Georgetown is the third oldest city in the U.S. state of South Carolina and the county seat of Georgetown County, in the Lowcountry. Located on Winyah Bay at the confluence of the Great Pee Dee, Waccamaw, and Sampit rivers, Georgetown is the second largest seaport in South Carolina, handling over 960,000 tons of materials a year. Winyah Bay was formed from a submergent or drowned coastline, i.e. the original rivers had a lower baseline, but either the ocean rose or the land sank, changing the landform and making a good location for a harbour. The rising of the ocean may have been due to melting of glacial ice at the end of the ice age.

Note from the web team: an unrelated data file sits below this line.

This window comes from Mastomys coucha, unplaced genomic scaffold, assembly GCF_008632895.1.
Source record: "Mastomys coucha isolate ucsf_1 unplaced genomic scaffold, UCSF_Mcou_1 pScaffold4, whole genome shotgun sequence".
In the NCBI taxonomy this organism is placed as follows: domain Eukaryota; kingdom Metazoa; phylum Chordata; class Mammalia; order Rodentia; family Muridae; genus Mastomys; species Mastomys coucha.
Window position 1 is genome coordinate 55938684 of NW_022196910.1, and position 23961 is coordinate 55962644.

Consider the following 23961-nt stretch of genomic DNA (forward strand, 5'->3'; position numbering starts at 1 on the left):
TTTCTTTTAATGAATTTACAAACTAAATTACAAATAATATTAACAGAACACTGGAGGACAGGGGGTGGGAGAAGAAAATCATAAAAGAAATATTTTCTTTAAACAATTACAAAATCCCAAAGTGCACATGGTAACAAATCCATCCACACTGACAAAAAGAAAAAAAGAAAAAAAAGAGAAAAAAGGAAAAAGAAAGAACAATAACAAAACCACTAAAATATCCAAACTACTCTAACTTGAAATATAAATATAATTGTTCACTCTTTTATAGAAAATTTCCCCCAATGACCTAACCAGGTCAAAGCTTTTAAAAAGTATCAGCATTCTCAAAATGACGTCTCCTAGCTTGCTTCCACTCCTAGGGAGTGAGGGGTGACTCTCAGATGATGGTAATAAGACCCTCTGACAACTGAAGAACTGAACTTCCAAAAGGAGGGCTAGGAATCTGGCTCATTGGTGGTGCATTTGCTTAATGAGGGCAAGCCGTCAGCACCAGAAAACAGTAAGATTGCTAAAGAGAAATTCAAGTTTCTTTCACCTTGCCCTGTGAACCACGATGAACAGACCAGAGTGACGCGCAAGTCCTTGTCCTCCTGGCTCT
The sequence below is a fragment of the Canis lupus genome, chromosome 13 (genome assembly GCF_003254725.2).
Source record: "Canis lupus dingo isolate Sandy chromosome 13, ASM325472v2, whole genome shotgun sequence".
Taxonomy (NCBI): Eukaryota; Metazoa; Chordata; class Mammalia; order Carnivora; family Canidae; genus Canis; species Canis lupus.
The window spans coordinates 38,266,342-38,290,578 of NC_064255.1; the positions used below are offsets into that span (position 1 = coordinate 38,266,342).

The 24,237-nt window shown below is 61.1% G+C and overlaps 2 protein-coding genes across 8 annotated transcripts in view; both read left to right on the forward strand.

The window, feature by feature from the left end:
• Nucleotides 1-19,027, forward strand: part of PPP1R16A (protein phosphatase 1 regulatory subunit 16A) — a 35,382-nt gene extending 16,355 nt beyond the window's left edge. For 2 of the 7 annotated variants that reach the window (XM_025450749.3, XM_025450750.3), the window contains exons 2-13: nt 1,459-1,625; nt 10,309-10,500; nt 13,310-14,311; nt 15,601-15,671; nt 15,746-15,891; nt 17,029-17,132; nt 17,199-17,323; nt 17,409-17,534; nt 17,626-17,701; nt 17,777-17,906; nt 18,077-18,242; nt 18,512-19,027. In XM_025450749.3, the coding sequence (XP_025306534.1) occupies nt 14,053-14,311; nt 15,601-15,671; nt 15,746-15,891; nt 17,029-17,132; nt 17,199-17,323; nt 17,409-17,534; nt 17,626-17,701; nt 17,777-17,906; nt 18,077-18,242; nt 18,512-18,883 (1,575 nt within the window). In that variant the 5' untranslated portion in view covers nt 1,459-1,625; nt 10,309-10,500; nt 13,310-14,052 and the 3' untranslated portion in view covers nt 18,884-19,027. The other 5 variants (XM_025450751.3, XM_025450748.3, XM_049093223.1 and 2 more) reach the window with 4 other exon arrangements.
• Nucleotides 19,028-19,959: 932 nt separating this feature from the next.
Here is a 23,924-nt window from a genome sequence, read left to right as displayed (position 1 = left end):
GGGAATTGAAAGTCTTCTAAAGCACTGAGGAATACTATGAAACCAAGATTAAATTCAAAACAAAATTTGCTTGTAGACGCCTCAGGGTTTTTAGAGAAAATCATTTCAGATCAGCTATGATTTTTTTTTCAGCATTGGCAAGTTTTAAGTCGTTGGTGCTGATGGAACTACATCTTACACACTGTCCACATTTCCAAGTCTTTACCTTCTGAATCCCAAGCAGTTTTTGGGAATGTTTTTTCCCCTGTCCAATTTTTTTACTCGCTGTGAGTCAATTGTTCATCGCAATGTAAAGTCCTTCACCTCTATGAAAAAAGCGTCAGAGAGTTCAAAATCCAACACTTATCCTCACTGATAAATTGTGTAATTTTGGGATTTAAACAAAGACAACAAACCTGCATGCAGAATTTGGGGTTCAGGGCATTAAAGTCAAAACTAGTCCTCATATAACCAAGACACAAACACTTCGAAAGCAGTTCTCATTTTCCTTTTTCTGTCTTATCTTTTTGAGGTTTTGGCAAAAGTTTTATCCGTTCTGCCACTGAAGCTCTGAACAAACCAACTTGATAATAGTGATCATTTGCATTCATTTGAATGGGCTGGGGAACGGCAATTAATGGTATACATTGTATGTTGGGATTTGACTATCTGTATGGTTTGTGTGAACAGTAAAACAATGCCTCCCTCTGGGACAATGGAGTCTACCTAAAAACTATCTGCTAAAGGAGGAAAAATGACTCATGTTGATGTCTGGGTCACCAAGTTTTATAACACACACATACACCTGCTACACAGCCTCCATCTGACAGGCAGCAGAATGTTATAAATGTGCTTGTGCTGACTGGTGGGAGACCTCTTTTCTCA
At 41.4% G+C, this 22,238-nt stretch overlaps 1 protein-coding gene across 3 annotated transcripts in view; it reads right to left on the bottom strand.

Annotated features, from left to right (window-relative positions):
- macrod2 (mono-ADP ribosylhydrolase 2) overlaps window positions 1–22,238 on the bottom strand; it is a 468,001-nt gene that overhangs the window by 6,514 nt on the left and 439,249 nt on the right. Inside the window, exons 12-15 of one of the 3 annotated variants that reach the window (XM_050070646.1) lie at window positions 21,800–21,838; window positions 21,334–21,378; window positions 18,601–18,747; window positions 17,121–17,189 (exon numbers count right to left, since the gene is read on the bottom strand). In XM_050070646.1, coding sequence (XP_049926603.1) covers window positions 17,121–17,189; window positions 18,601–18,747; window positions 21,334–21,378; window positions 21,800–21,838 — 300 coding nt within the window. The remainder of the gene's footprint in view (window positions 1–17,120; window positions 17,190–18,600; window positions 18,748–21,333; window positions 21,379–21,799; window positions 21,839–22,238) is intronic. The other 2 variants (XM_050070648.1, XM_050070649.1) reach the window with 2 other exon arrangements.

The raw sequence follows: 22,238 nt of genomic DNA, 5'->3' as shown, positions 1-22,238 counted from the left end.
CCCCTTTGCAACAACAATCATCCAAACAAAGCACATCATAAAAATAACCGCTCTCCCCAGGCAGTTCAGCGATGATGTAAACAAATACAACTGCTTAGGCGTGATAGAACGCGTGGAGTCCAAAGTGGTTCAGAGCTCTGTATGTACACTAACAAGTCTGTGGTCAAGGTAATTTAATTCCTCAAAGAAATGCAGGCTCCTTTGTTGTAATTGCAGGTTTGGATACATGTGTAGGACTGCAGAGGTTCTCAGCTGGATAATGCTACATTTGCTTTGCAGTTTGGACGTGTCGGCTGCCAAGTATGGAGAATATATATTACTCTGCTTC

Georgetown occupies a unique place in American history. Some historians claim that American history began here in 1526 with the earliest settlement in North America by Europeans with African slaves. It is believed that in that year the Spanish, under Lucas Vásquez de Ayllón, founded a colony on Waccamaw Neck called San Miguel de Gualdape. The colony failed for multiple reasons, including a fever epidemic and a revolt of the African slaves, who fled to join the Cofitachiqui Indians in the area. Having failed as farmers, the surviving Spanish built a ship from local cypress and oak trees and sailed to the Spice Islands in Maritime Southeast Asia. After settling Charles Town in 1670, the English established trade with the Indians. Trading posts in the outlying areas quickly became settlements. By 1721 the colonial government granted the English residents' petition to found a new parish, Prince George, Winyah, on the Black River. In 1734, Prince George, Winyah was divided; and the newly created Prince Frederick Parish congregation occupied the church at Black River. Prince George Parish, Winyah then encompassed the new town of Georgetown on the Sampit River.